For example, the value of the enabling signal may turn on the charge pump circuitry in response to the input signal being smaller than the selected reference voltage, and the reference voltage value may be equal to the low voltage value in the presence of a rising ripple in the input signal. Additionally or alternatively, the value of the enabling signal may turn off the charge pump circuitry in response to the input signal being greater than the reference voltage value, and the reference voltage value may be equal to the high voltage value in the presence of a falling ripple in the input signal, the falling ripple following the rising ripple.

In some implementations, the electronic device may also include control circuitry configured to receive the input signal and to detect a magnitude of a ripple in the input signal. Further, the reference circuitry may include a plurality of switches configured to select a magnitude of the low and high voltage values based upon the magnitude of the ripple.

Although the invention(s) is/are described herein with reference to specific embodiments, various modifications and changes can be made without departing from the scope of the present invention(s), as set forth in the claims below. Accordingly, the specification and figures are to be regarded in an illustrative rather than a restrictive sense, and all such modifications are intended to be included within the scope of the present invention(s). Any benefits, advantages, or solutions to problems that are described herein with regard to specific embodiments are not intended to be construed as a critical, required, or essential feature or element of any or all the claims.

Unless stated otherwise, terms such as “first” and “second” are used to arbitrarily distinguish between the elements such terms describe. Thus, these terms are not necessarily intended to indicate temporal or other prioritization of such elements. The terms “coupled” or “operably coupled” are defined as connected, although not necessarily directly, and not necessarily mechanically. The terms “a” and “an” are defined as one or more unless stated otherwise. The terms “comprise” (and any form of comprise, such as “comprises” and “comprising”), “have” (and any form of have, such as “has” and “having”), “include” (and any form of include, such as “includes” and “including”) and “contain” (and any form of contain, such as “contains” and “containing”) are open-ended linking verbs. As a result, a system, device, or apparatus that “comprises,” “has,” “includes” or “contains” one or more elements possesses those one or more elements but is not limited to possessing only those one or more elements. Similarly, a method or process that “comprises,” “has,” “includes” or “contains” one or more operations possesses those one or more operations but is not limited to possessing only those one or more operations.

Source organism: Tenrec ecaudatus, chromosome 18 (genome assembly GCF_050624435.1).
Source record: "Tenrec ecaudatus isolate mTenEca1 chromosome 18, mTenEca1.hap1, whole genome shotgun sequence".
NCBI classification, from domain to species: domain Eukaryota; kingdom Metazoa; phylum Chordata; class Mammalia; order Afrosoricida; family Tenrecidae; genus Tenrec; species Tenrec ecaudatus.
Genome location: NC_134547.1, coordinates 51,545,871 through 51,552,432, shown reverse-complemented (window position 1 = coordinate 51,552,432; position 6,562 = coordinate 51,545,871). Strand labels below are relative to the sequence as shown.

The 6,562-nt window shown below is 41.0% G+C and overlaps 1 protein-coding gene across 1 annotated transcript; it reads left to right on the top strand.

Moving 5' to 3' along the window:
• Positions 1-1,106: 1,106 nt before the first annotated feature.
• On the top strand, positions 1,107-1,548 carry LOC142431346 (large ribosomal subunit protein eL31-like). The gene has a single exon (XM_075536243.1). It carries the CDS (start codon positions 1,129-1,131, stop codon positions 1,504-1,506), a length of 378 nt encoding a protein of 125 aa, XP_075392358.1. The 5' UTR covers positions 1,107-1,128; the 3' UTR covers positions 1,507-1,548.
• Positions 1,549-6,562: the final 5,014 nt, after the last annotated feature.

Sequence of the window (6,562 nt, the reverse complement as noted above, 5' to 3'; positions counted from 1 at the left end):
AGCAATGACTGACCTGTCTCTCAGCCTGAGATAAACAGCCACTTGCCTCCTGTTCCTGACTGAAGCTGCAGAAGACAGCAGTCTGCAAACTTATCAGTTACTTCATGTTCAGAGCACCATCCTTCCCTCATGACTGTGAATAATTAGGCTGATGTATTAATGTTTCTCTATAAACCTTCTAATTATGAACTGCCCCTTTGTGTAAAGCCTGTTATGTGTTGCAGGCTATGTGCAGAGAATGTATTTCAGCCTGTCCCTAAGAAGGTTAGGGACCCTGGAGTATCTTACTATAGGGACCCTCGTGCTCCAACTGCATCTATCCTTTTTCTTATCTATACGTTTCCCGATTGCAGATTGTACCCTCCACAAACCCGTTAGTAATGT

Claims (18)

The invention claimed is:
1. An electronic circuit, comprising:
a first node configured to receive an input signal proportional to an output voltage produced by a power supply;
a second node configured to receive a reference voltage, the reference voltage configured to alternate between two voltage values during operation of the power supply; and
a third node configured to output an enabling signal configured to control the operation of the power supply in response to a comparison between the input signal and the reference voltage, wherein the enabling signal is configured to turn the power supply on in response to the input signal being smaller than the reference voltage, wherein the two voltage values include a low voltage value and a high voltage value, and wherein the reference voltage is equal to the low voltage value in the presence of a rising ripple in the input signal.
2. The electronic circuit of claim 1, wherein the power supply is a charge pump.
3. The electronic circuit of claim 1, wherein the enabling signal is configured to turn the power supply off in response to the input signal being greater than the reference voltage.
4. The electronic circuit of claim 3, wherein the two voltage values include a low voltage value and a high voltage value, and wherein the reference voltage is equal to the high voltage value in the presence of a falling ripple in the input signal.
5. The electronic circuit of claim 1, wherein the reference voltage being configured to alternate between two voltage values offsets a delay involved in the comparison.
6. A method, comprising:
detecting a falling ripple in an output voltage produced by a power supply;
turning on the power supply in response to the falling ripple being smaller than a first reference voltage value;
detecting a rising ripple in the output voltage produced by the power supply; and